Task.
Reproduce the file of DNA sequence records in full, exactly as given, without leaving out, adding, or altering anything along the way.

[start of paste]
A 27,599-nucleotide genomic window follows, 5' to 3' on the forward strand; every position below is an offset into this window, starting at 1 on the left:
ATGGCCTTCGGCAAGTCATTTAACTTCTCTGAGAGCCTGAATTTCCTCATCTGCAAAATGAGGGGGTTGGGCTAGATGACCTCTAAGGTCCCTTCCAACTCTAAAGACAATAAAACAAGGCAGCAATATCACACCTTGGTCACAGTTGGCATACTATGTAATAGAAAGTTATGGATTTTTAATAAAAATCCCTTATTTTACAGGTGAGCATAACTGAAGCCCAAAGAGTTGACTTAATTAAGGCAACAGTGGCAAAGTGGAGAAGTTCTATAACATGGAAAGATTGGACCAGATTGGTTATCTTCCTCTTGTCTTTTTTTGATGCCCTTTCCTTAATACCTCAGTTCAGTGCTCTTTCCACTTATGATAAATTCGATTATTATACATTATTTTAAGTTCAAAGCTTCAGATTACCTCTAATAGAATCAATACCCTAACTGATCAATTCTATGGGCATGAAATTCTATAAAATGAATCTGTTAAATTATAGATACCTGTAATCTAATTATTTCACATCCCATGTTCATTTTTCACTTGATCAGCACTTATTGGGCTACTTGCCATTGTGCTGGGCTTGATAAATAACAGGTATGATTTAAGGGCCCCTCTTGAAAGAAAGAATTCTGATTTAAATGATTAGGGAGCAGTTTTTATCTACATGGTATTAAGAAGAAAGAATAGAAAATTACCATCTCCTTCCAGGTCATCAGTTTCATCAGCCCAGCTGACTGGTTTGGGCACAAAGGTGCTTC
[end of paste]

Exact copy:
A 27,599-nucleotide genomic window follows, 5' to 3' on the forward strand; every position below is an offset into this window, starting at 1 on the left:
ATGGCCTTCGGCAAGTCATTTAACTTCTCTGAGAGCCTGAATTTCCTCATCTGCAAAATGAGGGGGTTGGGCTAGATGACCTCTAAGGTCCCTTCCAACTCTAAAGACAATAAAACAAGGCAGCAATATCACACCTTGGTCACAGTTGGCATACTATGTAATAGAAAGTTATGGATTTTTAATAAAAATCCCTTATTTTACAGGTGAGCATAACTGAAGCCCAAAGAGTTGACTTAATTAAGGCAACAGTGGCAAAGTGGAGAAGTTCTATAACATGGAAAGATTGGACCAGATTGGTTATCTTCCTCTTGTCTTTTTTTGATGCCCTTTCCTTAATACCTCAGTTCAGTGCTCTTTCCACTTATGATAAATTCGATTATTATACATTATTTTAAGTTCAAAGCTTCAGATTACCTCTAATAGAATCAATACCCTAACTGATCAATTCTATGGGCATGAAATTCTATAAAATGAATCTGTTAAATTATAGATACCTGTAATCTAATTATTTCACATCCCATGTTCATTTTTCACTTGATCAGCACTTATTGGGCTACTTGCCATTGTGCTGGGCTTGATAAATAACAGGTATGATTTAAGGGCCCCTCTTGAAAGAAAGAATTCTGATTTAAATGATTAGGGAGCAGTTTTTATCTACATGGTATTAAGAAGAAAGAATAGAAAATTACCATCTCCTTCCAGGTCATCAGTTTCATCAGCCCAGCTGACTGGTTTGGGCACAAAGGTGCTTC